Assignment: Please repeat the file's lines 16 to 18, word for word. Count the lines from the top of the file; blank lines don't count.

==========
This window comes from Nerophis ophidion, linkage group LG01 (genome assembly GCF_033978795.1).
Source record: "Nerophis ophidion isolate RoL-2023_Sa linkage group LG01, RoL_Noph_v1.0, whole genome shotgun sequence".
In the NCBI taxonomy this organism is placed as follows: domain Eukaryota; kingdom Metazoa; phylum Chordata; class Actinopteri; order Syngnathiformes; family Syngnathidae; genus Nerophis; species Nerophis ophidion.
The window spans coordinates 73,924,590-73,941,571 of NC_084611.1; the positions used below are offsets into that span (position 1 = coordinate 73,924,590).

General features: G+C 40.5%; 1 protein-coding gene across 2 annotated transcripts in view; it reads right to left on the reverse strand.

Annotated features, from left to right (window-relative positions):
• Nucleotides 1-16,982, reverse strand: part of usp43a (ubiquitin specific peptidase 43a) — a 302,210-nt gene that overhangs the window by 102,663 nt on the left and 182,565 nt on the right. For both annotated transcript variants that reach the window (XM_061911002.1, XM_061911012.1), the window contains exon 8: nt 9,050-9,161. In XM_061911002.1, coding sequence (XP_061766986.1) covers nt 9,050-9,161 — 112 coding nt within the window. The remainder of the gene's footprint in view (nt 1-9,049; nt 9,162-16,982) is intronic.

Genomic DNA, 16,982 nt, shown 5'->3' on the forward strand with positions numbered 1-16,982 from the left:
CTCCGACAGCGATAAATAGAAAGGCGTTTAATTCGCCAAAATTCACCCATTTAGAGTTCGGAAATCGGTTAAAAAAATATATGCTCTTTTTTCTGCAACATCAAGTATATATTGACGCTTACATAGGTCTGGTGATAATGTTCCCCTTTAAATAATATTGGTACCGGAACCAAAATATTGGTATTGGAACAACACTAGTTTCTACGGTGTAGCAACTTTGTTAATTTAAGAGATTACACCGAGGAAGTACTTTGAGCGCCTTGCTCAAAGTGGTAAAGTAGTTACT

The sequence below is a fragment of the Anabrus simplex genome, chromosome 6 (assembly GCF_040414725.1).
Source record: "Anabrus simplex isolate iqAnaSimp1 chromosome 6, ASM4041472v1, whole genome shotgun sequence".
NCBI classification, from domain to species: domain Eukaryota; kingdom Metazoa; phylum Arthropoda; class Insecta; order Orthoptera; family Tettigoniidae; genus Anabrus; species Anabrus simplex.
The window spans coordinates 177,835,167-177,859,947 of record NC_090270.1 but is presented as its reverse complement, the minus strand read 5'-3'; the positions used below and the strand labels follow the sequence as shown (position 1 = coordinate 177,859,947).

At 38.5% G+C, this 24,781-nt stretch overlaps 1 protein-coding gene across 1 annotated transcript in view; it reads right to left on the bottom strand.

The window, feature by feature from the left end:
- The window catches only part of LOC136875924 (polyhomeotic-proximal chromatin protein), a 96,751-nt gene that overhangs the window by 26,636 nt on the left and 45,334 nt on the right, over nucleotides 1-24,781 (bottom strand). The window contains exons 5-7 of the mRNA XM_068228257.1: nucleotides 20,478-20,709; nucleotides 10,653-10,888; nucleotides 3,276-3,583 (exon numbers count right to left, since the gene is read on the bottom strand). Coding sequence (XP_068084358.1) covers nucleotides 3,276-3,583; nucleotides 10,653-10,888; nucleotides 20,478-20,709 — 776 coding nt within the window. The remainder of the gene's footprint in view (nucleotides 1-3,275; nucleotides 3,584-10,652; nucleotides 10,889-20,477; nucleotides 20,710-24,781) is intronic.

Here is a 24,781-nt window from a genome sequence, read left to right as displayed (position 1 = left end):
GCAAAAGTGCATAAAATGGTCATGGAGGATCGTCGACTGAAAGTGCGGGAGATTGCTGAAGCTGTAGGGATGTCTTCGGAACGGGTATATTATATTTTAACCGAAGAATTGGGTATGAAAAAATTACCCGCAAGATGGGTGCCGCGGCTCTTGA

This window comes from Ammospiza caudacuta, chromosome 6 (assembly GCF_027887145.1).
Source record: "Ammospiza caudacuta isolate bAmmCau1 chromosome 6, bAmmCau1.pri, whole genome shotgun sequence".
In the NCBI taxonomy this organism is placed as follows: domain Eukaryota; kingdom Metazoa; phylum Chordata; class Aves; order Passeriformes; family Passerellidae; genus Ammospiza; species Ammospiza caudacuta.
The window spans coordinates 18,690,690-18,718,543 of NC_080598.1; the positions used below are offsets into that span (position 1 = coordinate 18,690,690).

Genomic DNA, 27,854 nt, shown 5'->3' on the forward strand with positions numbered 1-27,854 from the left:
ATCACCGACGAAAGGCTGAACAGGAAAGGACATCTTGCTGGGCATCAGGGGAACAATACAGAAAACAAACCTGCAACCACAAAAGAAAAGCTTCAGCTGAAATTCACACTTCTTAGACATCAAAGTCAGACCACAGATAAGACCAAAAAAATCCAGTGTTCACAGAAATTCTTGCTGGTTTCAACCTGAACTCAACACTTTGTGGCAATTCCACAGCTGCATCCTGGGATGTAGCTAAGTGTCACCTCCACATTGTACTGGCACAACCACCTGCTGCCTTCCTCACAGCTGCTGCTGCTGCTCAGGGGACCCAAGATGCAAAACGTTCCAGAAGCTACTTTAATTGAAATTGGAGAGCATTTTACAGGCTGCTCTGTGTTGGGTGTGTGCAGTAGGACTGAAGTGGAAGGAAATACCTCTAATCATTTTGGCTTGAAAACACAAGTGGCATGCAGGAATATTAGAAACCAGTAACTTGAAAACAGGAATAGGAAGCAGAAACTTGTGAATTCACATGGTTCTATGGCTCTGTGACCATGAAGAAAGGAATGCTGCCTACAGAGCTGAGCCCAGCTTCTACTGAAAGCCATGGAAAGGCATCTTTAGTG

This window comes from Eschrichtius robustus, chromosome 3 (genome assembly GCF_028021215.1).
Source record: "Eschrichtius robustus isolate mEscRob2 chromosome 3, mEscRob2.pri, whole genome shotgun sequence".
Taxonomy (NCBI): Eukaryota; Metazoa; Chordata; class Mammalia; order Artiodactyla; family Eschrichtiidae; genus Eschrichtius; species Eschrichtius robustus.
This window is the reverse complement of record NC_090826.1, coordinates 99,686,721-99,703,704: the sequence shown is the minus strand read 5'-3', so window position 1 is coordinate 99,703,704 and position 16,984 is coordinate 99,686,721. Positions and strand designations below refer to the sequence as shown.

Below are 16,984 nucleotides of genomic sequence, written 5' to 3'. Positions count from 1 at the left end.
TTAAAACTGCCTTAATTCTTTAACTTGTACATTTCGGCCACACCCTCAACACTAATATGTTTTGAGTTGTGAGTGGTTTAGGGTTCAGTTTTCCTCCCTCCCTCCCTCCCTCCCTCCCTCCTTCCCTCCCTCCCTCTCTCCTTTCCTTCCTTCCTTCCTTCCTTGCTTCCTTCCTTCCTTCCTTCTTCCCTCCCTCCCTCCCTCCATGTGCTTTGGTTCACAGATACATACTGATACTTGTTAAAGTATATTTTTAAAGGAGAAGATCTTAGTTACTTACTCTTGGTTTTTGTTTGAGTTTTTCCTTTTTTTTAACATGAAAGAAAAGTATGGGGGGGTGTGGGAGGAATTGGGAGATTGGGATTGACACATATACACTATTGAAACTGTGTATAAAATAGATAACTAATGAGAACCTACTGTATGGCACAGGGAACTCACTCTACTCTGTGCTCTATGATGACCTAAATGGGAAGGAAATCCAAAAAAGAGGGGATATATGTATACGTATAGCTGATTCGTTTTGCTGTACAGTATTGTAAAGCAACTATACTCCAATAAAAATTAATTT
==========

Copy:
- The window catches only part of LOC136875924 (polyhomeotic-proximal chromatin protein), a 96,751-nt gene that overhangs the window by 26,636 nt on the left and 45,334 nt on the right, over nucleotides 1-24,781 (bottom strand). The window contains exons 5-7 of the mRNA XM_068228257.1: nucleotides 20,478-20,709; nucleotides 10,653-10,888; nucleotides 3,276-3,583 (exon numbers count right to left, since the gene is read on the bottom strand). Coding sequence (XP_068084358.1) covers nucleotides 3,276-3,583; nucleotides 10,653-10,888; nucleotides 20,478-20,709 — 776 coding nt within the window. The remainder of the gene's footprint in view (nucleotides 1-3,275; nucleotides 3,584-10,652; nucleotides 10,889-20,477; nucleotides 20,710-24,781) is intronic.

Here is a 24,781-nt window from a genome sequence, read left to right as displayed (position 1 = left end):
GCAAAAGTGCATAAAATGGTCATGGAGGATCGTCGACTGAAAGTGCGGGAGATTGCTGAAGCTGTAGGGATGTCTTCGGAACGGGTATATTATATTTTAACCGAAGAATTGGGTATGAAAAAATTACCCGCAAGATGGGTGCCGCGGCTCTTGA